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October 17, 1896


JAMA. 1896;XXVII(16):869-871. doi:10.1001/jama.1896.02430940039004

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Nowhere in science is the truth of Tennyson, that

"The course of time will swerve, Crook and turn upon itself in many a backward streaming curve"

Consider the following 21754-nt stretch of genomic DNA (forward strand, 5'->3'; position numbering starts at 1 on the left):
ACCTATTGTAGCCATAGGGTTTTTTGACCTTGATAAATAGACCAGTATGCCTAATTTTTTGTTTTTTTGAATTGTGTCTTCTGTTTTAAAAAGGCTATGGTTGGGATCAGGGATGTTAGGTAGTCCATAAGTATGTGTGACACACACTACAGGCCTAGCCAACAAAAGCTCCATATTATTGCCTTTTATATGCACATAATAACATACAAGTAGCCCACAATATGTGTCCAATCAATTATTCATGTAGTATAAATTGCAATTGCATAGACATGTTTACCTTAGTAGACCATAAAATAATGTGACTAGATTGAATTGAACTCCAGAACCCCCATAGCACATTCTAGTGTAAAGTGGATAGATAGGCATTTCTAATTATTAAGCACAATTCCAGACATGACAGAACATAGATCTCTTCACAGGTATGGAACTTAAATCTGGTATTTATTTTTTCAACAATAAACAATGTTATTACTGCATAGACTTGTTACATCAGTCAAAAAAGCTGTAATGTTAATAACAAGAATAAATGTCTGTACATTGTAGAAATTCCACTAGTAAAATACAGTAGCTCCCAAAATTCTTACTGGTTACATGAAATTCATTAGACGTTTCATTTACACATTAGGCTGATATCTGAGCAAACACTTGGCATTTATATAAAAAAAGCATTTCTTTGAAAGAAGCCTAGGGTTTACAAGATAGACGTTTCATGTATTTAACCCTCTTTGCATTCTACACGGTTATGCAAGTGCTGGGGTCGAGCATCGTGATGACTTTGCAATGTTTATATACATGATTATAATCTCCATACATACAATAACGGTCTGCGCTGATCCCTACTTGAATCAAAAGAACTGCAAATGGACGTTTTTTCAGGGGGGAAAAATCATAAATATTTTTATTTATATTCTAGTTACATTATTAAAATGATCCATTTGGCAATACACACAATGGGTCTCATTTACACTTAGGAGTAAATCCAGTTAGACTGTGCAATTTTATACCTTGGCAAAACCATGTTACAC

better illustrated than in medicine. All great medical discoveries seem upon the point of being made long ere the culmination of facts places them beyond destruction by inertia and conservatism. Anesthesia, the germ origin of disease, antisepsis and multitudinous "late" discoveries were discernible for centuries in medical works ere the nineteenth century placed them in the rank of commonplace facts. This is peculiarly true of psychiatry, whose essential principles were outlined eighteen centuries ago. Much suffering might have been saved the hapless insane and much misfortune to the medical profession been avoided had these principles then outlined been adopted in the main. According to Soranus (A. D. 95, whose writings are recognized as those of Cælius Aurelianus, his translator), it is useless to examine

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